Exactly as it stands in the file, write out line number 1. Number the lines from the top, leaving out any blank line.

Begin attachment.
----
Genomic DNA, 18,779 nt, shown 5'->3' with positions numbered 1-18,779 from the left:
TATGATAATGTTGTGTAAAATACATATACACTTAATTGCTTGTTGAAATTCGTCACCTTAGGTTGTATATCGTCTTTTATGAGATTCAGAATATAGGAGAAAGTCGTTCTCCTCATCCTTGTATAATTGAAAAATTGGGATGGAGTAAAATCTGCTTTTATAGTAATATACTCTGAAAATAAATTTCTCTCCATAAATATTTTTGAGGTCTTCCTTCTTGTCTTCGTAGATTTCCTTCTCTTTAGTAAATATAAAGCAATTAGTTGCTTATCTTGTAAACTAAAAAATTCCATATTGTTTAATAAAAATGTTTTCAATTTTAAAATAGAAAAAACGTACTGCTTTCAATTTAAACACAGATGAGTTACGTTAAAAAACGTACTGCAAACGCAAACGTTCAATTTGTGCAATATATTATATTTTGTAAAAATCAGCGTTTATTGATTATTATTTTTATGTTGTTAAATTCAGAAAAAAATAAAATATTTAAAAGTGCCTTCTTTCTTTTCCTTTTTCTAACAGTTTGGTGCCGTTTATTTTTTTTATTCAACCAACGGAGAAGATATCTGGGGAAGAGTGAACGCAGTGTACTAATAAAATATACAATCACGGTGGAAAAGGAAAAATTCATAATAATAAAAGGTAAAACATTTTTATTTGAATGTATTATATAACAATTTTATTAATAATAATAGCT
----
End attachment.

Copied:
Genomic DNA, 18,779 nt, shown 5'->3' with positions numbered 1-18,779 from the left: